On his first day in office, President Joe Biden sent the U.S. Citizenship Act to Congress.
This is a sweeping reform of the U.S. Immigration system that will resolve many of the issues that have plagued those looking to make a life in the U.S. The White House explained that its purpose is “to restore humanity and American values to our immigration system.”(1) Most notably, it would develop an eight-year path to citizenship for 11 million undocumented immigrants, keep families together, re-establish the United States as a refuge for that fleeing persecution, and improve economic opportunities.(2)
The Law Offices of Nassim Arzani have been helping immigrants navigate the Green Card and Naturalization process for over 17 years. If you or your family are wondering how this reform bill will impact your immigration process, contact her offices in Irvine, Los Angeles, or Riverside at (951) 683-0900.
A Step by Step Approach to the Immigration Reform Bill
In order for this bill to become a law, it must be passed by congress. Unfortunately, it’s unclear as to when and how the Biden administration will push The American Citizenship Act through the Senate. Because of the closely weighted partisan sides, and conservative opposition to many of the immigration reforms, Democrats are treading lightly to avoid the bill being rejected entirely. They’ve decided not to vote on the entirety of this bill, but will instead be voting on vital bills that have previously passed. These are important steps to the rest of the rights that the US Citizenship Act allows for:
These hold life-changing potential for undocumented immigrants in America. The American Dream and Promise Act and the Farm Workforce Modernization Act create security and ultimately paths to citizenship for Dreamers and the essential workers who have risked their lives for all Americans.
About The American Dream and Promise Act
This bill cancels and prohibits removal proceedings against certain immigrants who entered the US as minors, and grants them conditional permanent residence status for 10 years. This includes those who received Deferred Action for Childhood Arrivals (DACA) status, who would be able to apply for conditional permanent resident status. If the immigrant applies and meets certain requirements, such as completing certain programs at an educational institution or serving at least two years in the military and being discharged honorably, they will be eligible for legal permanent resident status (a green card), and ultimately able to apply for citizenship. Similarly, those with Temporary Protected Status would also be eligible to apply for an adjustment of status. If they meet certain requirements, they too will be eligible for a green card, and able to begin their path to citizenship.
Farm Workforce Modernization Act
The Farm Workforce Modernization Act would also give green card eligibility and the opportunity to apply for citizenship after three years to farmworkers who can provide evidence of work history.
This bill allows immigrant farmworkers to apply for status as a Certified Agricultural Worker (CAW) Status, and changes the H-2A temporary worker guidelines. After performing the required number of hours of agricultural labor, maintaining presence in the US, and not being convicted of certain crimes, a non-resident farmworker can file an application for CAW status.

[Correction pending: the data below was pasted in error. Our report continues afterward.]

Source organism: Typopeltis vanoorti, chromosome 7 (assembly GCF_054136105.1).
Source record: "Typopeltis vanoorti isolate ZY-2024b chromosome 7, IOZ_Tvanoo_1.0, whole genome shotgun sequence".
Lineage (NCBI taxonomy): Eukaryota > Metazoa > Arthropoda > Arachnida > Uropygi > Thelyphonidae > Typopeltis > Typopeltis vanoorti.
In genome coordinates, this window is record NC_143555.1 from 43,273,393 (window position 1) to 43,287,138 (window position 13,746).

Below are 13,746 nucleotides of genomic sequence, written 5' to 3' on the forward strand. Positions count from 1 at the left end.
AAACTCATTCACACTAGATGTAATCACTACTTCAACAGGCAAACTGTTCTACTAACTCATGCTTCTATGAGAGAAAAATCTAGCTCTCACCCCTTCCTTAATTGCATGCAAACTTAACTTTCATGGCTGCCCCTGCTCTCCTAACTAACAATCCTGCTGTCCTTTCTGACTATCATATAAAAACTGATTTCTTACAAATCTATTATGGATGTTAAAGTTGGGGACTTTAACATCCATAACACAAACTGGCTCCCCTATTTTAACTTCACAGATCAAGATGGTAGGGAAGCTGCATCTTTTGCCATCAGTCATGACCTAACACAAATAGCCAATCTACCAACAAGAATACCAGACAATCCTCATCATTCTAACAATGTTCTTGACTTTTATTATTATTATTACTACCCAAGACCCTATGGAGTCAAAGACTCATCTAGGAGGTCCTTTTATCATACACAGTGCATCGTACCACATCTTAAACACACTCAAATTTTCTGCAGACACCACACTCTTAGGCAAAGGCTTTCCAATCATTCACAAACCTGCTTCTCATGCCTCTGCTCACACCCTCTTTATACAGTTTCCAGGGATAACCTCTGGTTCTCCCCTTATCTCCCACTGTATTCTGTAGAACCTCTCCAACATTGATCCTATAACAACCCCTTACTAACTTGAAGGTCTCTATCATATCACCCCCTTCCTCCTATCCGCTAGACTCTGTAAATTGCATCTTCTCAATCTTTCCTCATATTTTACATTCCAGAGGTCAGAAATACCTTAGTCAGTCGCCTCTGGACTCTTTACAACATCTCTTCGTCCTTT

With CAW status, the farmworker has the right to:
Extend CAW status after 5.5 years
Obtain dependent status for spouse or children
Is protected from being detained or deported by DHS while their application is pending
Apply for legal permanent residence status (a green card) for themselves and their dependents after meeting various requirements.
For H-2A workers, this also means some exciting changes. It ensures that workers will receive minimum wage, and guarantees them a minimum amount of work hours from their employers. It also allows for rental assistance and support from the Department of Agriculture.
What Does the American Citizenship Act Mean for Immigrants in Orange County and Riverside?
The American Citizenship Act goes far beyond these two bills in reforming the immigration system. Besides offering an accelerated path to citizenship for certain undocumented individuals, it offers a sweeping overhaul of the immigration system to improve efficiency and humanitarianism.
The bill further recognizes immigrants by changing the word “alien” to “noncitizen” in our immigration laws.
This bill allows :
Paths to Citizenship
Undocumented individuals can apply for temporary legal status, with the ability to apply for green cards after five years if they pass criminal and national security background checks and pay their taxes.
Dreamers, TPS holders, and immigrant farmworkers who meet specific requirements are eligible for green cards immediately under the legislation. After three years, all green card holders who pass additional background checks and demonstrate knowledge of English and U.S. civics can apply to become citizens. Applicants must be physically present in the United States on or before January 1, 2021. (3)
Help for Central America
Addresses root causes of migration from the south and promises aid to Central America
Allows Central American Refugees and minors greater opportunity to apply for refugee status.